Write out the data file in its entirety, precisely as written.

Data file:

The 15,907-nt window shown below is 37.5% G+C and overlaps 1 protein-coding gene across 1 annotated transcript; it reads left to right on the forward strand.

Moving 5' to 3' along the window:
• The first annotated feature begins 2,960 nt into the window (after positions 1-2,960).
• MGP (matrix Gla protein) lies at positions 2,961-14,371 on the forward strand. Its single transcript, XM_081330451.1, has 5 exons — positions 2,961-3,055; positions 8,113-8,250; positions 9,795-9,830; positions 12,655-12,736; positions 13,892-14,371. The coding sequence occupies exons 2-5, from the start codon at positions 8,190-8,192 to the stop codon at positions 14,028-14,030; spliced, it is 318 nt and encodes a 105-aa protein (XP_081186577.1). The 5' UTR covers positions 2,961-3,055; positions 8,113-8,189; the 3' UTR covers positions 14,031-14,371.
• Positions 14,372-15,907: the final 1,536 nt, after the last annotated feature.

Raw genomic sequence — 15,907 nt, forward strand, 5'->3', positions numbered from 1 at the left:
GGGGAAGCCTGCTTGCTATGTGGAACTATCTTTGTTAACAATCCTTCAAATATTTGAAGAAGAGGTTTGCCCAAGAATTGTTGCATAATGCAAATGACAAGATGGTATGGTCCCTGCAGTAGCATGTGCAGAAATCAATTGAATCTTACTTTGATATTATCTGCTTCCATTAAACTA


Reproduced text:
The 15,907-nt window shown below is 37.5% G+C and overlaps 1 protein-coding gene across 1 annotated transcript; it reads left to right on the forward strand.

Moving 5' to 3' along the window:
• The first annotated feature begins 2,960 nt into the window (after positions 1-2,960).
• MGP (matrix Gla protein) lies at positions 2,961-14,371 on the forward strand. Its single transcript, XM_081330451.1, has 5 exons — positions 2,961-3,055; positions 8,113-8,250; positions 9,795-9,830; positions 12,655-12,736; positions 13,892-14,371. The coding sequence occupies exons 2-5, from the start codon at positions 8,190-8,192 to the stop codon at positions 14,028-14,030; spliced, it is 318 nt and encodes a 105-aa protein (XP_081186577.1). The 5' UTR covers positions 2,961-3,055; positions 8,113-8,189; the 3' UTR covers positions 14,031-14,371.
• Positions 14,372-15,907: the final 1,536 nt, after the last annotated feature.

Raw genomic sequence — 15,907 nt, forward strand, 5'->3', positions numbered from 1 at the left:
GGGGAAGCCTGCTTGCTATGTGGAACTATCTTTGTTAACAATCCTTCAAATATTTGAAGAAGAGGTTTGCCCAAGAATTGTTGCATAATGCAAATGACAAGATGGTATGGTCCCTGCAGTAGCATGTGCAGAAATCAATTGAATCTTACTTTGATATTATCTGCTTCCATTAAACTA